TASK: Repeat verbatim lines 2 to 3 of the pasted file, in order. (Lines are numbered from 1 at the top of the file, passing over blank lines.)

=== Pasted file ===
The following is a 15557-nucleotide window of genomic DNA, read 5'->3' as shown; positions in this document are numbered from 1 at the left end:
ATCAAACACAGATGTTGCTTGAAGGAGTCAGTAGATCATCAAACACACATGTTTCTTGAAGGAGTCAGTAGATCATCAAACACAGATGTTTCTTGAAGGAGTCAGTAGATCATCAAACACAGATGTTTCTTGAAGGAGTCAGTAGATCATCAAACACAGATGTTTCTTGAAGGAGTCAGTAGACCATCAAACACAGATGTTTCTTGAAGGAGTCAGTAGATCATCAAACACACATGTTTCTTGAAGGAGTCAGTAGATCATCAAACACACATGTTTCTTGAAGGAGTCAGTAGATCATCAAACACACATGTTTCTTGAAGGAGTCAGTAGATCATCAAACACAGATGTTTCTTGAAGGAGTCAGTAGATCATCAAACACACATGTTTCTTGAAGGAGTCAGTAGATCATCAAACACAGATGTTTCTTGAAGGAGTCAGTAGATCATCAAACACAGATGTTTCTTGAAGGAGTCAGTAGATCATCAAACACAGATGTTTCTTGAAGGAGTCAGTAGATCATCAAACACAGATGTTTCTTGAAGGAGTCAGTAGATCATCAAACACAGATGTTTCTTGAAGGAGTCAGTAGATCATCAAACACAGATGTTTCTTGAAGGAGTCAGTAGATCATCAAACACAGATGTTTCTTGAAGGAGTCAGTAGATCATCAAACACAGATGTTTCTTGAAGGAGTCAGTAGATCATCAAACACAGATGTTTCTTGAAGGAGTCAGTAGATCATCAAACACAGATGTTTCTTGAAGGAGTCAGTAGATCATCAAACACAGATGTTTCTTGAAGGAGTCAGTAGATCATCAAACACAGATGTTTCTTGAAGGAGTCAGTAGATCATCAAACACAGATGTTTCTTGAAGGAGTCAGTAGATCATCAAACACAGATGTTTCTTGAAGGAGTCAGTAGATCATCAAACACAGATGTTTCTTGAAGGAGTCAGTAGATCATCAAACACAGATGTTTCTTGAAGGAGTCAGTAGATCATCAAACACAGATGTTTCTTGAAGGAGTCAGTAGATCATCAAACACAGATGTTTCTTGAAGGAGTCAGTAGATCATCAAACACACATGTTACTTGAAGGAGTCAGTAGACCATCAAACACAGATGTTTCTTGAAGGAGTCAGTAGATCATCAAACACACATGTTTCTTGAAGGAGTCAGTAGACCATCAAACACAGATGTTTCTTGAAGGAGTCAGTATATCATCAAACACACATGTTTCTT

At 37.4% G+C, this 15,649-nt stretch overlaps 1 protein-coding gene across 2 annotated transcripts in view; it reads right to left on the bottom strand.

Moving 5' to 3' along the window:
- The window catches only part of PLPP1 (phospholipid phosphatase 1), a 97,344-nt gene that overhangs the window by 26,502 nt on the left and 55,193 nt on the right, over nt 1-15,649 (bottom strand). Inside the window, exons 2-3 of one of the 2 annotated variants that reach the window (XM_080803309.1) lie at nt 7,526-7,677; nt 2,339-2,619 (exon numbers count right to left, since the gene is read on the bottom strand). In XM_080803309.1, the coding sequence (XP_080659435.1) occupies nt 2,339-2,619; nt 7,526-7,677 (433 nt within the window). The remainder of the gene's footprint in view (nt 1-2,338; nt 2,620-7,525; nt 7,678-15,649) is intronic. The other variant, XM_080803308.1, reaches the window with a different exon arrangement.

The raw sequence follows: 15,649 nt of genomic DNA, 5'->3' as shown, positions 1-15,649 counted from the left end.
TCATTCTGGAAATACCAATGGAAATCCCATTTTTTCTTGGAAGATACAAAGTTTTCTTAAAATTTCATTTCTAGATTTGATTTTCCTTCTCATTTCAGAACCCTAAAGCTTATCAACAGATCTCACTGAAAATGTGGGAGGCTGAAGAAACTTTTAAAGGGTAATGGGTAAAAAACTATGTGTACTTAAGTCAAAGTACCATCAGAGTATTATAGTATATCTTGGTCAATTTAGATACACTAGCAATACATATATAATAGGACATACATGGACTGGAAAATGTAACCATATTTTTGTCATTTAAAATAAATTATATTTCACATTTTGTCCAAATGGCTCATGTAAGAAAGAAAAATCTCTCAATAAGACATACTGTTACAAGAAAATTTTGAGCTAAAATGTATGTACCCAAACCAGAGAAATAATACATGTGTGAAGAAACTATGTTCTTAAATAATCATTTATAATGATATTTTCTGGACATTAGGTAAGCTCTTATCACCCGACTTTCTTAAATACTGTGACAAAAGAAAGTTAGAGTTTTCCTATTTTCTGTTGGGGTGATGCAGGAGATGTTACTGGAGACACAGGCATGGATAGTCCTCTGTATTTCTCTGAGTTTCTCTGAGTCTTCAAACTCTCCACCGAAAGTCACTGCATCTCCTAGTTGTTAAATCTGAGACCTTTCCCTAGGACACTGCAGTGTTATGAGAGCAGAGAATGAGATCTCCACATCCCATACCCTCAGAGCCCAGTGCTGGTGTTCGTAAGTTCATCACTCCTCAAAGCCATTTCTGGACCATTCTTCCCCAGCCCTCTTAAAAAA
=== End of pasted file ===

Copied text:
ATCAAACACAGATGTTGCTTGAAGGAGTCAGTAGATCATCAAACACACATGTTTCTTGAAGGAGTCAGTAGATCATCAAACACAGATGTTTCTTGAAGGAGTCAGTAGATCATCAAACACAGATGTTTCTTGAAGGAGTCAGTAGATCATCAAACACAGATGTTTCTTGAAGGAGTCAGTAGACCATCAAACACAGATGTTTCTTGAAGGAGTCAGTAGATCATCAAACACACATGTTTCTTGAAGGAGTCAGTAGATCATCAAACACACATGTTTCTTGAAGGAGTCAGTAGATCATCAAACACACATGTTTCTTGAAGGAGTCAGTAGATCATCAAACACAGATGTTTCTTGAAGGAGTCAGTAGATCATCAAACACACATGTTTCTTGAAGGAGTCAGTAGATCATCAAACACAGATGTTTCTTGAAGGAGTCAGTAGATCATCAAACACAGATGTTTCTTGAAGGAGTCAGTAGATCATCAAACACAGATGTTTCTTGAAGGAGTCAGTAGATCATCAAACACAGATGTTTCTTGAAGGAGTCAGTAGATCATCAAACACAGATGTTTCTTGAAGGAGTCAGTAGATCATCAAACACAGATGTTTCTTGAAGGAGTCAGTAGATCATCAAACACAGATGTTTCTTGAAGGAGTCAGTAGATCATCAAACACAGATGTTTCTTGAAGGAGTCAGTAGATCATCAAACACAGATGTTTCTTGAAGGAGTCAGTAGATCATCAAACACAGATGTTTCTTGAAGGAGTCAGTAGATCATCAAACACAGATGTTTCTTGAAGGAGTCAGTAGATCATCAAACACAGATGTTTCTTGAAGGAGTCAGTAGATCATCAAACACAGATGTTTCTTGAAGGAGTCAGTAGATCATCAAACACAGATGTTTCTTGAAGGAGTCAGTAGATCATCAAACACAGATGTTTCTTGAAGGAGTCAGTAGATCATCAAACACAGATGTTTCTTGAAGGAGTCAGTAGATCATCAAACACAGATGTTTCTTGAAGGAGTCAGTAGATCATCAAACACAGATGTTTCTTGAAGGAGTCAGTAGATCATCAAACACACATGTTACTTGAAGGAGTCAGTAGACCATCAAACACAGATGTTTCTTGAAGGAGTCAGTAGATCATCAAACACACATGTTTCTTGAAGGAGTCAGTAGACCATCAAACACAGATGTTTCTTGAAGGAGTCAGTATATCATCAAACACACATGTTTCTT

At 37.4% G+C, this 15,649-nt stretch overlaps 1 protein-coding gene across 2 annotated transcripts in view; it reads right to left on the bottom strand.